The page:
Charles Krause/Reporting Fine Art Presents The Age of Acquire’us? Soviet and American Political Art from the Cold War to the Putin-Trump Cyber-Cooperation Pact

By Editorial Team on January 10, 2017

Sat, 14 January 2017 - Fri, 10 March 2017

State Capture by KM Ramich (assemblage) 2016. Courtesy of Charles Krause/Reporting Fine Art Gallery.
State Capture by KM Ramich (assemblage) 2016. Courtesy of Charles Krause/Reporting Fine Art Gallery.


Opening: Saturday, January 14, 2017


Charles Krause/Reporting Fine Art, believed to be the country’s only art gallery dedicated exclusively to showing political art, opens its Second Inaugural Exhibition this week, an exhibit of Soviet and American political art curated to remind Americans of the long history of repression of political rights and artistic freedom in both the Soviet Union and the Russian Federation.

The exhibit also seeks to warn those who see it that, given the threats he made during his campaign and the growing uncertainty about the validity and legitimacy of his election, this country may face similar repressive measures should Donald Trump, an admirer of Russian President Vladimir Putin and beneficiary of Putin’s political support, be sworn in as the 45th President of the United States.

“This exhibit is meant to caution those who say ‘it can’t happen here’ to be careful,” says Charles Krause, the gallery’s founding director and curator of its upcoming exhibit. “Why? Because I fear they’re wrong. As with unlimited and reported political campaign contributions, torture, secret national security courts and the possession of concealed and semi-automatic weapons, what’s illegal one day can be made legal the next.”

The exhibition, titled The Age of Acquire’us? Soviet and American Political Art from the Cold War to the Putin-Trump Cyber-Cooperation Pact, opens to the public on Saturday, January 14th and will remain on display through the first week of March. It includes rare Soviet Era propaganda art from the 1950’s and 1960’s; works by Soviet Non-Conformist artists Vladimir Nemukhin, Maxim Kantor and Leonhard Lapin, among others; and contemporary American political art, including two computerized assemblages by KM Ramich, critical of the President-elect’s disregard for factual information, lack of transparency with regard to the sources of his income and wealth and the growing inequality of income in the United States that his choices for Cabinet positions show little interest in working to change.

Krause, an Emmy Award-winning former Washington Post and MacNeil/Lehrer News Hour foreign correspondent and advi-sor to Russian businessman turned dissident, Mik- hail Khodorkovsky, founded his Washington gallery in 2011 to show what he calls The Art of Social and Political Change.

The art he’s assembled for The Age of Acquire’us exhibit, he says, reflects his long-held view that Trump’s authoritarian character, irresponsible repetition of factually untrue statements; poor judgment, thin skin and suspect relationship with Putin—including the possibility the President-elect has entered into a secret agreement with, or is being blackmailed by, the Russians—constitute a clear and present danger to the political stability of the United States and could well lead to the kind of harassment and repression of Trump’s opponents Krause witnessed in Argentina during its so-called Dirty War against urban terrorism; in Chile while Pinochet was in power; and the Philippines under Marcos.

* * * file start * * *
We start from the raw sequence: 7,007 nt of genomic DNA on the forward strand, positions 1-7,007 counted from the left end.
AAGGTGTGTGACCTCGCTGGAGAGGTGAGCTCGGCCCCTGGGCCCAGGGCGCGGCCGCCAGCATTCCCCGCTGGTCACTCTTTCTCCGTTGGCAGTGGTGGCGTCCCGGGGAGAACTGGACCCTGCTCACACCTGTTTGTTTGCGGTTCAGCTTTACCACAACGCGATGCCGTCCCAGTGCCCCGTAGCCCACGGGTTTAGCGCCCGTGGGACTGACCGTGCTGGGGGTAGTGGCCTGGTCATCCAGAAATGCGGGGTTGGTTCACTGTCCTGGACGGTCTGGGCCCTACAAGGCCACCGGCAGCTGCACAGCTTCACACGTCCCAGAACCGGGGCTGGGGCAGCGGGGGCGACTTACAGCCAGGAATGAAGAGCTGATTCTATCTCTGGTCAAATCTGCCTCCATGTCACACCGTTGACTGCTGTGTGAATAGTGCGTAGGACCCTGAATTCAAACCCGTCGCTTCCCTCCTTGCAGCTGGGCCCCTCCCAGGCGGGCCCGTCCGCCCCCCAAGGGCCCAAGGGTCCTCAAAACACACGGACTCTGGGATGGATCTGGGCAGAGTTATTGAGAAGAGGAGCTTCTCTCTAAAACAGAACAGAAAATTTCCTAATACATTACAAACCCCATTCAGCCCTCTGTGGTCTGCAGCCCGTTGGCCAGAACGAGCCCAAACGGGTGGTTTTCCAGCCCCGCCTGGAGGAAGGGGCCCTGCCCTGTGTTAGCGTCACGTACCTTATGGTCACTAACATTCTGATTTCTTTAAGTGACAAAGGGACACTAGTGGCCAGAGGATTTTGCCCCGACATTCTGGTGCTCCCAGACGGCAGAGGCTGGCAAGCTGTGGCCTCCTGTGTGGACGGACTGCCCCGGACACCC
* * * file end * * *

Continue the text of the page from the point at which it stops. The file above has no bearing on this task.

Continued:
“I’ve lived and reported from countries where State-sponsored terror was, and in Russia’s case, continues to be, used to repress political opponents of the regime in power,” Krause said. “In Moscow, I saw, first hand, how Putin’s agents crushed Mikhail Khodorkovsky, murdered Anna Polovskaya and made a mockery of rule of law and human rights.

“Much of the Russian art I collected was created during the Cold War by dissident artists who suffered greatly because they refused to create art in the official Socialist Realism style. What’s so surprising is we all thought the Cold War ended in 1991 when the Soviet Union collapsed,” Krause says. “But it appears Putin and the Russians were just waiting. And now, they’ve taken their revenge.”

Krause said the title he chose for the exhibit is a deliberate play on words and cultural references related to Trump’s reputation as a hard-nosed deal maker and symbol of the sexual revolution, the Age of Aquarius. The title also reflects Krause’s strong suspicion that Trump had an implicit, if not explicit, pact with Putin. Working together, after Trump’s nomination if not before, they would destroy Hillary Clinton’s reputation to further Putin’s geo-political aims and Trump’s ambition and need for attention and approval.

“There’s only one other way to explain the otherwise inexplicable statements Trump has made continuing to express his admiration for Putin and disparaging the CIA,” Krause says. “It’s possible that in addition to Podesta’s emails, the Russians got Trump’s tax returns—the ones he’s afraid to release—and that he’s being blackmailed.”

The highlights of exhibit, Krause says, include the original artwork for two large propaganda posters from the early to mid-1960’s, the height of the Cold War, by N. Denisovsky; Maxim Kantor’s requiem for the Soviet Union, The Lonely Crowd, an etching from 1992; Leonhard Lapin’s Machine Series drawing from the 1970’s; KM Ramich’s assemblage, State Capture (2016) and Robin Croft’s assemblage, Platform Madrid (2005).

The Age of Acquire’us? Soviet and American Political Art from the Cold War to the Putin-Trump Cyber-Cooperation Pact, opens Saturday, Jan. 14th (through March 10).

Gallery House:

  • Saturdays and Sundays: 1pm to 6pm
  • Weekdays by appointment

Charles Krause/Reporting Fine Art is now located in the DACHA LOFT building, 1602 Seventh Street NW, 2nd floor. For more information, call 202-638-3612 or visit